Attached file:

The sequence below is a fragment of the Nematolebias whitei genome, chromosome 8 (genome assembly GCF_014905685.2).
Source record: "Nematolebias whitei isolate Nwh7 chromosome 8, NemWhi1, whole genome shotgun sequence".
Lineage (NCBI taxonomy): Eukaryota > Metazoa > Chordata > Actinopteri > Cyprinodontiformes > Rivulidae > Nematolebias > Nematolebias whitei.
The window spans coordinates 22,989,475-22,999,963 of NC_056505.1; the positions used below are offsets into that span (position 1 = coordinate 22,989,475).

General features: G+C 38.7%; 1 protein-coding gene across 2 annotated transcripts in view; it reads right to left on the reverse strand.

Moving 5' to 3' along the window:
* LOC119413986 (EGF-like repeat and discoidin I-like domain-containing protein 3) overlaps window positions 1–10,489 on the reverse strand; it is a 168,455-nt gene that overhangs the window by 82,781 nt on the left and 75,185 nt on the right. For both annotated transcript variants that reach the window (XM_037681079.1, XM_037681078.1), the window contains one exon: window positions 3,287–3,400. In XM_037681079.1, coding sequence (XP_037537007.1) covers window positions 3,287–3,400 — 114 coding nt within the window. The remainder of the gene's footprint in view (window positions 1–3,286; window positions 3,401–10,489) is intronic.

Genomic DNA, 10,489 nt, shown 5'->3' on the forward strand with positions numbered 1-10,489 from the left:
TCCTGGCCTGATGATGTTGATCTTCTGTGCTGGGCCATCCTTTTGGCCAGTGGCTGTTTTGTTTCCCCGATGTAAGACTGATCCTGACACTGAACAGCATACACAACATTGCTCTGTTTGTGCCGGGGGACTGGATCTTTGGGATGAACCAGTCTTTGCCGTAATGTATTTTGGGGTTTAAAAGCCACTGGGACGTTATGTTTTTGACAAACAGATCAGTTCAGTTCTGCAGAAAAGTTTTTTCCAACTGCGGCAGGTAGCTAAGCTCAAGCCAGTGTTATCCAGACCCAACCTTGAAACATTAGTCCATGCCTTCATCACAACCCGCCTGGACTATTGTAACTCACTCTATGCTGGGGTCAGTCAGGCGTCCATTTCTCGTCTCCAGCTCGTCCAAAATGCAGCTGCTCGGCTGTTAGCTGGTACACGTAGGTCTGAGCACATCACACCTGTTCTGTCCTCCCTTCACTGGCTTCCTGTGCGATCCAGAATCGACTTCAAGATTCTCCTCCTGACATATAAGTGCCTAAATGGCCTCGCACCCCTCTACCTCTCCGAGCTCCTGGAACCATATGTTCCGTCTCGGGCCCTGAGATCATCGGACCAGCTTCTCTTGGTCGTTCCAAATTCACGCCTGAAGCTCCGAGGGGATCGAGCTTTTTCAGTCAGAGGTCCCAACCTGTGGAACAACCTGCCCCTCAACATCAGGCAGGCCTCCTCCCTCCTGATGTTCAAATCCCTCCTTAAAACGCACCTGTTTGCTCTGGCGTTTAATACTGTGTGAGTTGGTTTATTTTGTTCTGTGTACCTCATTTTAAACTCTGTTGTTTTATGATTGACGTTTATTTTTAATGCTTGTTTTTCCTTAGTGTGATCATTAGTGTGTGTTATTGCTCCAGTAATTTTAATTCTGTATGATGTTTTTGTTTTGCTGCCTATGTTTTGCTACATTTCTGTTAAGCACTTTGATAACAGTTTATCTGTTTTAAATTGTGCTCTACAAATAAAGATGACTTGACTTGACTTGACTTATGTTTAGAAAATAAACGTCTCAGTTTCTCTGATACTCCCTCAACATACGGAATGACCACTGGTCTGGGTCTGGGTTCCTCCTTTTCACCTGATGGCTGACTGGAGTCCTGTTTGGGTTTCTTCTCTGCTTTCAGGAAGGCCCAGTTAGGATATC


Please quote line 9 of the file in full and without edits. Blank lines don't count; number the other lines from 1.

TCCTGGCCTGATGATGTTGATCTTCTGTGCTGGGCCATCCTTTTGGCCAGTGGCTGTTTTGTTTCCCCGATGTAAGACTGATCCTGACACTGAACAGCATACACAACATTGCTCTGTTTGTGCCGGGGGACTGGATCTTTGGGATGAACCAGTCTTTGCCGTAATGTATTTTGGGGTTTAAAAGCCACTGGGACGTTATGTTTTTGACAAACAGATCAGTTCAGTTCTGCAGAAAAGTTTTTTCCAACTGCGGCAGGTAGCTAAGCTCAAGCCAGTGTTATCCAGACCCAACCTTGAAACATTAGTCCATGCCTTCATCACAACCCGCCTGGACTATTGTAACTCACTCTATGCTGGGGTCAGTCAGGCGTCCATTTCTCGTCTCCAGCTCGTCCAAAATGCAGCTGCTCGGCTGTTAGCTGGTACACGTAGGTCTGAGCACATCACACCTGTTCTGTCCTCCCTTCACTGGCTTCCTGTGCGATCCAGAATCGACTTCAAGATTCTCCTCCTGACATATAAGTGCCTAAATGGCCTCGCACCCCTCTACCTCTCCGAGCTCCTGGAACCATATGTTCCGTCTCGGGCCCTGAGATCATCGGACCAGCTTCTCTTGGTCGTTCCAAATTCACGCCTGAAGCTCCGAGGGGATCGAGCTTTTTCAGTCAGAGGTCCCAACCTGTGGAACAACCTGCCCCTCAACATCAGGCAGGCCTCCTCCCTCCTGATGTTCAAATCCCTCCTTAAAACGCACCTGTTTGCTCTGGCGTTTAATACTGTGTGAGTTGGTTTATTTTGTTCTGTGTACCTCATTTTAAACTCTGTTGTTTTATGATTGACGTTTATTTTTAATGCTTGTTTTTCCTTAGTGTGATCATTAGTGTGTGTTATTGCTCCAGTAATTTTAATTCTGTATGATGTTTTTGTTTTGCTGCCTATGTTTTGCTACATTTCTGTTAAGCACTTTGATAACAGTTTATCTGTTTTAAATTGTGCTCTACAAATAAAGATGACTTGACTTGACTTGACTTATGTTTAGAAAATAAACGTCTCAGTTTCTCTGATACTCCCTCAACATACGGAATGACCACTGGTCTGGGTCTGGGTTCCTCCTTTTCACCTGATGGCTGACTGGAGTCCTGTTTGGGTTTCTTCTCTGCTTTCAGGAAGGCCCAGTTAGGATATC